It all started when we were faced with making room for my son and his family to visit for Thanksgiving. My husband brought out four boxes of unsorted photos and said, “This is your job.” Yikes!

I knew better than to start the sorting process with company coming, but cleaning up was the spur I needed, once we had enjoyed visiting with children and grandchildren. Make no mistake—sorting and prioritizing family photos is work. It takes time. It will bring up many feelings, some of which may be very painful. It is not something accomplished in a weekend.

The best move I made was to set up a dedicated table. Did I mention that this will take time? Throw out photos that are blurry, ones that cut off people’s heads, photos of events and people who are now forgotten, and duplicates. Those multiple photos of your garden? That lovely rose? Mountains in the distance on a trip somewhere? Unless they’re part of a narrative that you can make sense of, let them go. Important photos you have will otherwise be buried under the mass of unorganized, unprioritized photos.

Spend money on photo albums that are archival quality; there are many choices out there. Avoid peel and stick albums—they are damaging to photos. Here’s a site with lots more information about photo organizing:

Obtain archival pens, or use a soft pencil to identify important information on the back of each photo you keep. Write the name of everyone in the photo, approximate date, and location. Additional information such as the event celebrated, or the story behind the photo is helpful, but do not use ball point pen! It will damage the photo. Here’s a good source for archival pens:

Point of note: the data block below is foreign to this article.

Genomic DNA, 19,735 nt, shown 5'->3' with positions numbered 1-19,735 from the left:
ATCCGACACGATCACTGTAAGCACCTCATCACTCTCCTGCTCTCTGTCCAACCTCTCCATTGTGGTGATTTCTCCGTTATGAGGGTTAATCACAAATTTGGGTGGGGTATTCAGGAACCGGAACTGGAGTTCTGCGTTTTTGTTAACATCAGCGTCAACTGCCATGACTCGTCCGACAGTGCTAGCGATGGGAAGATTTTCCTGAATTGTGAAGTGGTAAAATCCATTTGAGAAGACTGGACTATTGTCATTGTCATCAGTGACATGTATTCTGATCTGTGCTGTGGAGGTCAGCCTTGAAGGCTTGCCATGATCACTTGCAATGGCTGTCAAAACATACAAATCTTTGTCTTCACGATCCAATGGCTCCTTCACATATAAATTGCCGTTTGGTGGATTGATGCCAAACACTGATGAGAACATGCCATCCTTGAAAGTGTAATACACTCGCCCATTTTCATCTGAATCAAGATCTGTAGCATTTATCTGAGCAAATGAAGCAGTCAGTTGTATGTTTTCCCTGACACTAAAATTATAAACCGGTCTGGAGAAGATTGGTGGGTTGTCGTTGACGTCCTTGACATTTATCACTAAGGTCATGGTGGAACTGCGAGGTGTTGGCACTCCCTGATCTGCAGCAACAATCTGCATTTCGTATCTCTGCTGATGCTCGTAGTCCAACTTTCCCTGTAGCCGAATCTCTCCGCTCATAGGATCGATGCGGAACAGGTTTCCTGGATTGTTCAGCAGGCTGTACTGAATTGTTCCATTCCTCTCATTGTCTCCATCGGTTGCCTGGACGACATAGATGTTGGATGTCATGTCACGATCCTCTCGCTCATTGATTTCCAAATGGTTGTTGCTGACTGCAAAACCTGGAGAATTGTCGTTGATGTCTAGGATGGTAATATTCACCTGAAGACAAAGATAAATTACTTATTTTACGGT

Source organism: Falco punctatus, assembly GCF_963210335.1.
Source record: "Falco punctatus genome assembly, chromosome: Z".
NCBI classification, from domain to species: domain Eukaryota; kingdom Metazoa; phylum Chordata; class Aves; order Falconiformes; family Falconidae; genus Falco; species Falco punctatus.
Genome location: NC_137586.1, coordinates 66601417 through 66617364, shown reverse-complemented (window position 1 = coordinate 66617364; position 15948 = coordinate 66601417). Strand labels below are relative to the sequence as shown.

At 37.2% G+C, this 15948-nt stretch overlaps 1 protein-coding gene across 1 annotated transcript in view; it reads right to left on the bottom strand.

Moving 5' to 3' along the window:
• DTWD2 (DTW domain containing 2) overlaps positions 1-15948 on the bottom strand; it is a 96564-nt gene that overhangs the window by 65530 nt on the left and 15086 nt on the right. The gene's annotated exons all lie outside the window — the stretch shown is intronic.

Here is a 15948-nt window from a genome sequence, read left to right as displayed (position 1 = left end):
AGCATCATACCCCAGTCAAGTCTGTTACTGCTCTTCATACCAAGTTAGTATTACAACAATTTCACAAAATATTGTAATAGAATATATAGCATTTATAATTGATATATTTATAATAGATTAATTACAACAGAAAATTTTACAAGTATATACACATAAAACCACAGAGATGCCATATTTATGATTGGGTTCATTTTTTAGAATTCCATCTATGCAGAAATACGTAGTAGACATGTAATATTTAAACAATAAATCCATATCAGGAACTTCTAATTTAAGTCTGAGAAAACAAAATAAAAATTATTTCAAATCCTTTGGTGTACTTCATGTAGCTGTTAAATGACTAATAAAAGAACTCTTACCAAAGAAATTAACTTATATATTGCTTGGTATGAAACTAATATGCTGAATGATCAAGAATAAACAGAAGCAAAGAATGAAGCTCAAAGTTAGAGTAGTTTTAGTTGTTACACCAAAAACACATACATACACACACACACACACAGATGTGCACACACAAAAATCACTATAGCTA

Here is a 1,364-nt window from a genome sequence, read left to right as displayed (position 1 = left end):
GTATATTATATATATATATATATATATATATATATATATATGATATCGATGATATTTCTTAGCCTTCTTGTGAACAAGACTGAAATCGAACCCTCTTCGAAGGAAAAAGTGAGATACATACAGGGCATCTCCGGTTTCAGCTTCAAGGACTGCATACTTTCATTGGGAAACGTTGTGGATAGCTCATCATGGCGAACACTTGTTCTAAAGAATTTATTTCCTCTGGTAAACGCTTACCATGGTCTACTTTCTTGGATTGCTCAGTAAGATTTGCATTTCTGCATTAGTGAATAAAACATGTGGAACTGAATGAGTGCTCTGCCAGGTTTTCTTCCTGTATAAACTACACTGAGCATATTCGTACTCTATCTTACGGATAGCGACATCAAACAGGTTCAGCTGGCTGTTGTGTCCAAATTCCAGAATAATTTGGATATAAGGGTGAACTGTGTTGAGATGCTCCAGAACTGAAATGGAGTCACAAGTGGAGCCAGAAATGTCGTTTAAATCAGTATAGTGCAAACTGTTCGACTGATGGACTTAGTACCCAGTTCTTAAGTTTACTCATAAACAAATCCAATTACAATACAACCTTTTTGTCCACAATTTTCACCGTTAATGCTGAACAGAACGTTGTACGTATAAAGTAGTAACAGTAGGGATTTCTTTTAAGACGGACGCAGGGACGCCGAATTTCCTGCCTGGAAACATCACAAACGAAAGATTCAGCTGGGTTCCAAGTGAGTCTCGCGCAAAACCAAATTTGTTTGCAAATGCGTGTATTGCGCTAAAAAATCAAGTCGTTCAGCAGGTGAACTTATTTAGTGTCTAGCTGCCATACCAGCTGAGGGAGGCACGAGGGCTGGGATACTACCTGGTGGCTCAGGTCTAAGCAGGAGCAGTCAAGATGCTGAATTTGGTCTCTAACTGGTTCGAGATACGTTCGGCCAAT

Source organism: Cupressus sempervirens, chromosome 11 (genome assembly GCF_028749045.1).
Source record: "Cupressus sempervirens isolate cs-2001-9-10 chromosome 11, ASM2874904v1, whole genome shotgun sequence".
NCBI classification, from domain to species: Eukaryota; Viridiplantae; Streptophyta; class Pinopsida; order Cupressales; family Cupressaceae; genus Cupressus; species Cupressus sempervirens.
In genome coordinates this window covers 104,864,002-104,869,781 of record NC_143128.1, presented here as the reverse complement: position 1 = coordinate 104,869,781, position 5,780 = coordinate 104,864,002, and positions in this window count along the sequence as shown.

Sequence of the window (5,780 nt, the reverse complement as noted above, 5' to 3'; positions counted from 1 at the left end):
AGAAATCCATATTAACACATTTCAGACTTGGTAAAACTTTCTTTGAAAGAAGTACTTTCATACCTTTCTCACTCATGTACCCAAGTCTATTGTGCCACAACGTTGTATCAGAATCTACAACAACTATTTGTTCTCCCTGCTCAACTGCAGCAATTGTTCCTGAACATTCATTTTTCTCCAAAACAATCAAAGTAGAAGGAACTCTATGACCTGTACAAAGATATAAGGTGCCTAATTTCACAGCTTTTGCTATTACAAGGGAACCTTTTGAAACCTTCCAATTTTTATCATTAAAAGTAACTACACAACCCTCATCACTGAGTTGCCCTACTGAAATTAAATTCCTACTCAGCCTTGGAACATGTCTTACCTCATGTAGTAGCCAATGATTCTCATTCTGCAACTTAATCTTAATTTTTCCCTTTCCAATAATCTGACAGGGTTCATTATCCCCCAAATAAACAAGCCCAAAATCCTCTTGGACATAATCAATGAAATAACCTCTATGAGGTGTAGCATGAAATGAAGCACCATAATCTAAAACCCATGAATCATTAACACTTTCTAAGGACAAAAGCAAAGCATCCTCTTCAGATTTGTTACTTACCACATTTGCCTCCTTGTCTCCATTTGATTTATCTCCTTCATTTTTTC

Rather than paying for each photo to be digitized, it may be cheaper to purchase a printer with scanning capabilities, or the flip-pal portable scanner, which can digitize any size photo or other picture.

Share the task of sorting through photos. I invited a friend to spend an afternoon with me. She helped me sort photos by decades, and provided extra hands and emotional support as we went through photos that documented difficult times in my life.

Set photos aside for extended family members. You may have photos that mean much more to extended family than they do to you and your children.

Share your digitized photos. I had lost track of a special set of pictures, but uncovered them in the process of organizing and prioritizing photos for my children. Here’s a slide show of photos I assembled, based on a time my children and I documented how we made coconut candy each year for Christmas presents.

Ask either of my children about ‘The great coconut hunt’ and they will nod, then start giggling. It was a family farce—but aren’t many of our best family stories just that?  

Blaze orange-1Marjorie Turner Hollman’s history degree is from Bridgewater State College. Her fifteen years as a professional storyteller and her years as a freelance writer have given her personal history work a unique perspective. She is a personal historian who loves the outdoors, and has completed two guides to Easy Walking trails in Massachusetts. The Chapter Coordinator for the Association of Personal Historians New England Chapter, she is a Certified Legacy Planner with, and is the producer of numerous veterans interviews for the Bellingham/Mendon Veteran’s History Project.